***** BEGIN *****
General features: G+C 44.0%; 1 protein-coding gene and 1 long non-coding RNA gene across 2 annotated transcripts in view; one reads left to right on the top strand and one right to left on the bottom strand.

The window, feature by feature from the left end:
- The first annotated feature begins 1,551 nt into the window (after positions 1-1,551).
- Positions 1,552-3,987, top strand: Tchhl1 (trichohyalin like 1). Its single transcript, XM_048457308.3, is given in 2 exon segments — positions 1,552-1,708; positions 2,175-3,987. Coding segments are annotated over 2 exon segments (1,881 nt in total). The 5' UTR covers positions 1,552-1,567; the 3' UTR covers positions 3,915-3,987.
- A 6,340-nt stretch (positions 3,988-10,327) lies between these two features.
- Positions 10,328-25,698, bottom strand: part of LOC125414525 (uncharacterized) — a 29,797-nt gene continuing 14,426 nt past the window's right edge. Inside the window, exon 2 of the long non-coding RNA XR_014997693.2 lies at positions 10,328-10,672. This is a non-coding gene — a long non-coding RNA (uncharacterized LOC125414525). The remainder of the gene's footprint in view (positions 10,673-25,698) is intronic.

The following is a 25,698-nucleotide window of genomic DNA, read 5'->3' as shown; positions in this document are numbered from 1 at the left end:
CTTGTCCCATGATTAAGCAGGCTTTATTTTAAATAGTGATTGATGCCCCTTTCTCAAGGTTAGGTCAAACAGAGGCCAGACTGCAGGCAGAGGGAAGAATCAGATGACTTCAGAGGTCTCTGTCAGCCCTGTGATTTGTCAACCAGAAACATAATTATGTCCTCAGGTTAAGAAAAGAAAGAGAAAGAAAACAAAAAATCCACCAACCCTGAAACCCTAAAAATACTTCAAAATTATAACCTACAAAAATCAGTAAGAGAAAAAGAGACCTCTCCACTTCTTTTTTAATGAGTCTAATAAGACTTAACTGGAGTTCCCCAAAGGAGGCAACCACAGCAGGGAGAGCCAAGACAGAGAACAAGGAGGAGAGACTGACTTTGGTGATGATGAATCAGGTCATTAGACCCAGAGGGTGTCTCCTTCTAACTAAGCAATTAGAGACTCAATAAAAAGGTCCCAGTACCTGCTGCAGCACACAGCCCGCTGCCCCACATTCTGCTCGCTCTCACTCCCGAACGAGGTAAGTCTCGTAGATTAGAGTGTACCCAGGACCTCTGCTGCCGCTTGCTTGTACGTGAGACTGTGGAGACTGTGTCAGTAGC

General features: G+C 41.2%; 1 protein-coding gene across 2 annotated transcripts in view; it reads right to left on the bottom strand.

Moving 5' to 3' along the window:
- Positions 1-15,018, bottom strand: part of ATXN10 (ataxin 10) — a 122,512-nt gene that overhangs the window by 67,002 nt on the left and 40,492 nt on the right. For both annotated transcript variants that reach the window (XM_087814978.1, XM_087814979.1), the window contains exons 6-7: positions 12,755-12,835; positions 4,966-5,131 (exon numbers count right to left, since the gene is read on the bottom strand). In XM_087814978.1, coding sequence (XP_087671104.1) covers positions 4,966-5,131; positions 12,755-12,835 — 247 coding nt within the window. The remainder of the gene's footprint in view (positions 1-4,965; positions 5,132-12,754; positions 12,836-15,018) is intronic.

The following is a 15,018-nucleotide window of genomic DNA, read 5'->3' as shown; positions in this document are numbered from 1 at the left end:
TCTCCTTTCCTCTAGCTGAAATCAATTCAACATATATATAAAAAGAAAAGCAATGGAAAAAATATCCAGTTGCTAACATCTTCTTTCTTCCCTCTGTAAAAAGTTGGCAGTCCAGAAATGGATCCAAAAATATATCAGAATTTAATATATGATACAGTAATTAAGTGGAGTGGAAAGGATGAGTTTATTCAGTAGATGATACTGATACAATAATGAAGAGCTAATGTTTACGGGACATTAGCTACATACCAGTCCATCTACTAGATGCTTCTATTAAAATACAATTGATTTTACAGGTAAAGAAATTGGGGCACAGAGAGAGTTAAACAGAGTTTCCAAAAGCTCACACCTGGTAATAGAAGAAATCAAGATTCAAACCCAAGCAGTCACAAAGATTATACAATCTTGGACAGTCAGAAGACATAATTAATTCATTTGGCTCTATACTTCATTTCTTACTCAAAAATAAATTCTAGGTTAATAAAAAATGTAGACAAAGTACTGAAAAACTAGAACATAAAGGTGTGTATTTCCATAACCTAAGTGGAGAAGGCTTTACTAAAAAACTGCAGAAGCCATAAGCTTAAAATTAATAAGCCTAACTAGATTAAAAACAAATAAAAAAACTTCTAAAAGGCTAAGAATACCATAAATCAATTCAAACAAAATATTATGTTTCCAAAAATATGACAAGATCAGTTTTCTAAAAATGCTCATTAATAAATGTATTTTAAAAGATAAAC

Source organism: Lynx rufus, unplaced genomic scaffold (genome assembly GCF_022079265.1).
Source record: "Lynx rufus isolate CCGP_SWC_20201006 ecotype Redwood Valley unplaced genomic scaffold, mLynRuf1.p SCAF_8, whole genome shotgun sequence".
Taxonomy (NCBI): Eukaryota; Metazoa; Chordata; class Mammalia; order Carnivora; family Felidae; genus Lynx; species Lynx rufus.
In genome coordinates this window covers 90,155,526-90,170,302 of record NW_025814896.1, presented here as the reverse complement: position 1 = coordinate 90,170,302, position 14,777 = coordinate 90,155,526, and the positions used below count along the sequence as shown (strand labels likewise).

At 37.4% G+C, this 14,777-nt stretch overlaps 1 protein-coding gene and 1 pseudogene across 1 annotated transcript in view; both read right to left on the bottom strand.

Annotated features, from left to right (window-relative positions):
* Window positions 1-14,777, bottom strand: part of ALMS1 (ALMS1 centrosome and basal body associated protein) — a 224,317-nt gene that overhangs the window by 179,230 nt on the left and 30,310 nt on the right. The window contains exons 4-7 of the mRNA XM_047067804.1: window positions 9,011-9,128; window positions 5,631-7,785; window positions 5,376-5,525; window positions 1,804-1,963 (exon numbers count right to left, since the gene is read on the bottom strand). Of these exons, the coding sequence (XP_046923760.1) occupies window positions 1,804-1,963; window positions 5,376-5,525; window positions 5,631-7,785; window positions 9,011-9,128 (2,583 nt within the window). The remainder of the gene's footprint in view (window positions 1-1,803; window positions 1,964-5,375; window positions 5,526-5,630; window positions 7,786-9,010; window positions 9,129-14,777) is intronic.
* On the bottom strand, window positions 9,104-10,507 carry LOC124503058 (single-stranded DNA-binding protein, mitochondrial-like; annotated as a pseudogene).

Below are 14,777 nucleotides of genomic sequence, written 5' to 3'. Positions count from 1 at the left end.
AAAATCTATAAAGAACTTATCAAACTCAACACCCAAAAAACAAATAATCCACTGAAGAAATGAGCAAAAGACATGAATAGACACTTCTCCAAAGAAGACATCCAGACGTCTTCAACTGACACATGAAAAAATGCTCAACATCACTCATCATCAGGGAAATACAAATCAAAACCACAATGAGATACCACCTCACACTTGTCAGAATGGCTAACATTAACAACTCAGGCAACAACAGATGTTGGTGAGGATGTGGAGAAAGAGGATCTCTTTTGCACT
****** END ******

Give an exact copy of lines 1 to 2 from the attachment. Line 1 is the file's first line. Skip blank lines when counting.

General features: G+C 44.0%; 1 protein-coding gene and 1 long non-coding RNA gene across 2 annotated transcripts in view; one reads left to right on the top strand and one right to left on the bottom strand.

The window, feature by feature from the left end: